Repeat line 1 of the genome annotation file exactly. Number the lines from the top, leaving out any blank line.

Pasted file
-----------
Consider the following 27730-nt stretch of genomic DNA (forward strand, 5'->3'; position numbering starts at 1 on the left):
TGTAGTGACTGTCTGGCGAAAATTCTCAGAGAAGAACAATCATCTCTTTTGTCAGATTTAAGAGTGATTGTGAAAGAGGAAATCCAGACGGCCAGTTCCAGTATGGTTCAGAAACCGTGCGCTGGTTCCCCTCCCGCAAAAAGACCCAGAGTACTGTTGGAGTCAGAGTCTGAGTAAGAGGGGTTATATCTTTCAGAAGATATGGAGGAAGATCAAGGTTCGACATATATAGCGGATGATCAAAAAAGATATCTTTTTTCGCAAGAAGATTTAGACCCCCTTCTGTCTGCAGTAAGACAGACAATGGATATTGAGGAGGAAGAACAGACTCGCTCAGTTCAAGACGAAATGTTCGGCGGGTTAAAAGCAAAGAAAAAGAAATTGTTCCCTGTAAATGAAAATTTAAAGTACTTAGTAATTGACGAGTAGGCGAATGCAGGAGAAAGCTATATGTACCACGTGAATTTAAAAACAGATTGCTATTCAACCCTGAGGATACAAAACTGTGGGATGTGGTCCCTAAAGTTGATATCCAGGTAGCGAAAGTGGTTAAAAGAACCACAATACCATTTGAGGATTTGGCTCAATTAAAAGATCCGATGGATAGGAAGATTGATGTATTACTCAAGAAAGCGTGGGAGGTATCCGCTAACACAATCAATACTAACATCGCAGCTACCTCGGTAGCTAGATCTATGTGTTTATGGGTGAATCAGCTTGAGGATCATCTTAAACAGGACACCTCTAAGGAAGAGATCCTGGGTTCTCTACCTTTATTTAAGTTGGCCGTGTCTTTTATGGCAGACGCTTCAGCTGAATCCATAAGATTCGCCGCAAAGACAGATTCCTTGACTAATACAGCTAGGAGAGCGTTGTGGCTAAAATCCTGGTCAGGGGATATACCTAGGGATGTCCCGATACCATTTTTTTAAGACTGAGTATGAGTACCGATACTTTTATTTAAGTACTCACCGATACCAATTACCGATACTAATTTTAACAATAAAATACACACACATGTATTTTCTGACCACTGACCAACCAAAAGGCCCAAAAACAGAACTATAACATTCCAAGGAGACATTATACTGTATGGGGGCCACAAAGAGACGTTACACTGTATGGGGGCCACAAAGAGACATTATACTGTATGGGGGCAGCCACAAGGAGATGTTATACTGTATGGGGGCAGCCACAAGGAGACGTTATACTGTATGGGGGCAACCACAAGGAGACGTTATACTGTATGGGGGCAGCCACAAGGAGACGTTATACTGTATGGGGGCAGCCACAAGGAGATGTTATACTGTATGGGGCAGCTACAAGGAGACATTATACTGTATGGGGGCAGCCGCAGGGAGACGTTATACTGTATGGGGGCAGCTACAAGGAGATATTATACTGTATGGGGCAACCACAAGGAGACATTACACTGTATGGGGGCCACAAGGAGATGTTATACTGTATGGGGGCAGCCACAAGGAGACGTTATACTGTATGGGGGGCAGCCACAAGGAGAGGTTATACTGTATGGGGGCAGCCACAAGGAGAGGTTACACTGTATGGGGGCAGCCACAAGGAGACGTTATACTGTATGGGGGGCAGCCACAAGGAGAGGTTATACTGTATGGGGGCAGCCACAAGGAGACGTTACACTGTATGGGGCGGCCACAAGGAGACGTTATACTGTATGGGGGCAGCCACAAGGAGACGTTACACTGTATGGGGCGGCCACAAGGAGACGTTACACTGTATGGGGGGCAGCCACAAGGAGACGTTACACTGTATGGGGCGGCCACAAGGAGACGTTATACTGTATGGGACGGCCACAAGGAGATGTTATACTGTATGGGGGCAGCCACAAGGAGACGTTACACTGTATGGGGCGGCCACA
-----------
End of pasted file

Consider the following 27730-nt stretch of genomic DNA (forward strand, 5'->3'; position numbering starts at 1 on the left):